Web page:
Pro-life activists say they aren't abandoning efforts at the national level, but admit they're now focused on state legislative efforts. In more than two dozen states, several different kinds of measures are now pending. Some require women seeking an abortion to first have an ultrasound; others set the limit on abortion at 20 weeks into a pregnancy. Ten states have also voted to de-fund Planned Parenthood.
Marjorie Dannenfelser, president of the Susan B. Anthony List, says there is a significant amount of pro-life momentum at the state level. "This is a moment that's a culmination of many factors, starting 40 years ago with Roe v. Wade." Dannenfelser notes that 92 pieces of pro-life legislation passed state legislatures in 2011 alone.
Those advances aren't going unchallenged by pro-choice advocates. The Center for Reproductive Rights (CRR) has launched a number of lawsuits related to the new measures. Julie Rikelman, litigation director for CRR, says, "National organizations are forcing state legislatures into spending a lot of time and effort to waste taxpayers' money on proposals that are clearly unconstitutional." CRR has scored victories recently in Oklahoma and Texas.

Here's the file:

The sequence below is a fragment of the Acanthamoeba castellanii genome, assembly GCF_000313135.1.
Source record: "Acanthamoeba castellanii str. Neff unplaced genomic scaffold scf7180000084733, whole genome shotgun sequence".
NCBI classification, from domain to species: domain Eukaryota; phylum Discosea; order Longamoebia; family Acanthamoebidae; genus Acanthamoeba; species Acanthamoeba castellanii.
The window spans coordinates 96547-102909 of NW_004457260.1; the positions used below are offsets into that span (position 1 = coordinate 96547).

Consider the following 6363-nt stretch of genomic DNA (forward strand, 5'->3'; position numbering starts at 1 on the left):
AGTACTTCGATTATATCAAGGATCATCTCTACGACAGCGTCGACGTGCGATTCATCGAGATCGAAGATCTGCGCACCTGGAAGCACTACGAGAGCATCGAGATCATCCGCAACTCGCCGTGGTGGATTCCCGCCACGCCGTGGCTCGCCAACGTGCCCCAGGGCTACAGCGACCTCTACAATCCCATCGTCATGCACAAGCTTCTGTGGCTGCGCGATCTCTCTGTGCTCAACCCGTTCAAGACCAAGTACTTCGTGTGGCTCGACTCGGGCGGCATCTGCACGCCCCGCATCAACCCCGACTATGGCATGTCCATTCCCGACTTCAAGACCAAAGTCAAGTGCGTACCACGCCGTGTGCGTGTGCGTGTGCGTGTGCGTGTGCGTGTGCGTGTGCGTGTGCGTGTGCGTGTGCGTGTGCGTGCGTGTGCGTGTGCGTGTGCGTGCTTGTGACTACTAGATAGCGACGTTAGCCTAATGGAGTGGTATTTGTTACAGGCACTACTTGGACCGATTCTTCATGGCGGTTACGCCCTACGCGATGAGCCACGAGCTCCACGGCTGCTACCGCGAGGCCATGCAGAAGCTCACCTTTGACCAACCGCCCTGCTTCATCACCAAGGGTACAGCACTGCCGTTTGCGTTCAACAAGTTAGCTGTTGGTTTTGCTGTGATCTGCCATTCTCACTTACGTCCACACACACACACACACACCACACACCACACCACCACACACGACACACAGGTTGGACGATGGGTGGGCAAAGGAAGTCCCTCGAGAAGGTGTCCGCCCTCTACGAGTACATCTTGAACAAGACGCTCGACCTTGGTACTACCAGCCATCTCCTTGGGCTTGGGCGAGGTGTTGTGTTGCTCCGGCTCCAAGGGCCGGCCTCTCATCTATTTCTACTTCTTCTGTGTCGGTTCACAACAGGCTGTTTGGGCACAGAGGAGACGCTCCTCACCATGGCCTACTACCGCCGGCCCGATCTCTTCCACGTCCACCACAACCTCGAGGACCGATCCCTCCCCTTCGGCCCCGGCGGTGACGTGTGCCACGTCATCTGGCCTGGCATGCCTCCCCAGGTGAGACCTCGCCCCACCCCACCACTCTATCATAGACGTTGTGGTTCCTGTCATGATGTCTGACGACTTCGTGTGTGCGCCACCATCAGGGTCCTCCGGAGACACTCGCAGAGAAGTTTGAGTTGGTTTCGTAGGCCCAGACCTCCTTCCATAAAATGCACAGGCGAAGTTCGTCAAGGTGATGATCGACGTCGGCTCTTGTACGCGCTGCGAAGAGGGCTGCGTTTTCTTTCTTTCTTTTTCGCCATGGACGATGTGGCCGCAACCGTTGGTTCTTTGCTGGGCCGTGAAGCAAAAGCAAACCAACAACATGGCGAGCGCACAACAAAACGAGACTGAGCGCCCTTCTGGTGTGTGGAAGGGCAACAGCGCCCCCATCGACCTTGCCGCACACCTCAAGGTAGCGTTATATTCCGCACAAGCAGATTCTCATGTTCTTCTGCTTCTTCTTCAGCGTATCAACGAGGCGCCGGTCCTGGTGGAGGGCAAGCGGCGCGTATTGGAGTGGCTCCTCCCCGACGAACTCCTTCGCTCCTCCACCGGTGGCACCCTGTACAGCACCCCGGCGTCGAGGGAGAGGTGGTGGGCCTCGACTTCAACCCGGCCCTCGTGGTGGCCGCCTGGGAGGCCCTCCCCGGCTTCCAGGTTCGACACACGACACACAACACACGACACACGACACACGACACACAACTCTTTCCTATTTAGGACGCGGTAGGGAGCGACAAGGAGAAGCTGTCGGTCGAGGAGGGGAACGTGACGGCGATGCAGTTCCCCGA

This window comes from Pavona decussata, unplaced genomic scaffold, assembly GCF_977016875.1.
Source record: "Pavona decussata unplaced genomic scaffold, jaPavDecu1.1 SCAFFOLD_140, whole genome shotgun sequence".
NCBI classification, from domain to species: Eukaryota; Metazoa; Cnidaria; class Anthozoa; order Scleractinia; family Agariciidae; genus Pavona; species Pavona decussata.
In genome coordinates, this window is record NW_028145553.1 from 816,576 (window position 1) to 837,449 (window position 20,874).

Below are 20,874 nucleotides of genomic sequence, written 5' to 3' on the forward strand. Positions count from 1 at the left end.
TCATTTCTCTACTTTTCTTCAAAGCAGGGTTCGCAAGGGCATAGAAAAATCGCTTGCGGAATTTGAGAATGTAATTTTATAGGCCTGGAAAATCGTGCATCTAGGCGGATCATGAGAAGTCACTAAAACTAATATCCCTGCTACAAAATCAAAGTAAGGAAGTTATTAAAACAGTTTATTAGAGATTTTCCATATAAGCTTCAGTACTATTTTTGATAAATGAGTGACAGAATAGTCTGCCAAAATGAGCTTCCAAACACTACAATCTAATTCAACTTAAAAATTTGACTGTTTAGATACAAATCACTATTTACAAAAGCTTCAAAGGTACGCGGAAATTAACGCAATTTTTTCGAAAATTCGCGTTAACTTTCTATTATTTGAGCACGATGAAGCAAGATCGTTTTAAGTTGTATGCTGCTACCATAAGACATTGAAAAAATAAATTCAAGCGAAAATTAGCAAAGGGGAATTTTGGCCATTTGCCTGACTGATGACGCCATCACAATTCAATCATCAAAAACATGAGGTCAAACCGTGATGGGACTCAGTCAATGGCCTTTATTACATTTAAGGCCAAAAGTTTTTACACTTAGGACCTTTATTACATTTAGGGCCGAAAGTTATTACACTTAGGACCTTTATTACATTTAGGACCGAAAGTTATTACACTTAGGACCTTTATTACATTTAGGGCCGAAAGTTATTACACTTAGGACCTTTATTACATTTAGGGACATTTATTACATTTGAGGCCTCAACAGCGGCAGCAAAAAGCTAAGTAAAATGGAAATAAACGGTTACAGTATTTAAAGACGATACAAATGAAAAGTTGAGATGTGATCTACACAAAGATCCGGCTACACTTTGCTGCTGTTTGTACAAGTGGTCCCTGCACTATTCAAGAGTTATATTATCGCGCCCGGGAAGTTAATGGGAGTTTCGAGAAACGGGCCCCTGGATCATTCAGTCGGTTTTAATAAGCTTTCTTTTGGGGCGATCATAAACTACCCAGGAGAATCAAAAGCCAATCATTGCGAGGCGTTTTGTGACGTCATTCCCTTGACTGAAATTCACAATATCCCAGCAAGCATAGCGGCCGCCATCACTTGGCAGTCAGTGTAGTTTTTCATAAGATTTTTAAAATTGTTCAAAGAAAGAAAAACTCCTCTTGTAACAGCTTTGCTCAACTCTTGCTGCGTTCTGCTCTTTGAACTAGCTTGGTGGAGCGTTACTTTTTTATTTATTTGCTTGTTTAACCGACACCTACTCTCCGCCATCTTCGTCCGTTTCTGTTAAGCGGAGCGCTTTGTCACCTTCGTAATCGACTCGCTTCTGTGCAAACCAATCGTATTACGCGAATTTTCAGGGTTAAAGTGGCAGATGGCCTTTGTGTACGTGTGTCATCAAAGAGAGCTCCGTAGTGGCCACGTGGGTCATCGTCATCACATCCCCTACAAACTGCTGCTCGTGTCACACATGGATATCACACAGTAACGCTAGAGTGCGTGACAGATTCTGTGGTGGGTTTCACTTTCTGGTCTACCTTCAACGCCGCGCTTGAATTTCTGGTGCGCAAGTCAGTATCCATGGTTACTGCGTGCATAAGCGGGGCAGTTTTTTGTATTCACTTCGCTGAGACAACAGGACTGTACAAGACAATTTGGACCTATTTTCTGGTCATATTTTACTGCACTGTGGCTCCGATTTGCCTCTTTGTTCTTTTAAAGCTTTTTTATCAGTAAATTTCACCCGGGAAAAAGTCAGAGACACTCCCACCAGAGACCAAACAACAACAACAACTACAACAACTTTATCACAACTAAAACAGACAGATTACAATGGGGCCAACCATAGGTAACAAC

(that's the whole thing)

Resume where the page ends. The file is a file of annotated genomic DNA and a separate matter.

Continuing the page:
Last week, the Oklahoma Supreme Court voided a ballot initiative that would have allowed voters to decide whether to define "personhood" as starting at the moment an egg is fertilized. Days later a federal appeals court ordered Texas to continue funding Planned Parenthood. Texas has passed a law that would strip the organization of state dollars, but the state will have to continue providing that money while a suit challenging the law proceeds.
"Women and their families should be making decisions [about reproductive issues], not politicians," Rikelman says. But both sides of the debate agree, it may be six men and three women who ultimately decide. As to the numerous state measures and related lawsuits Dannenfelser predicts, "The last stop will be the U.S. Supreme Court."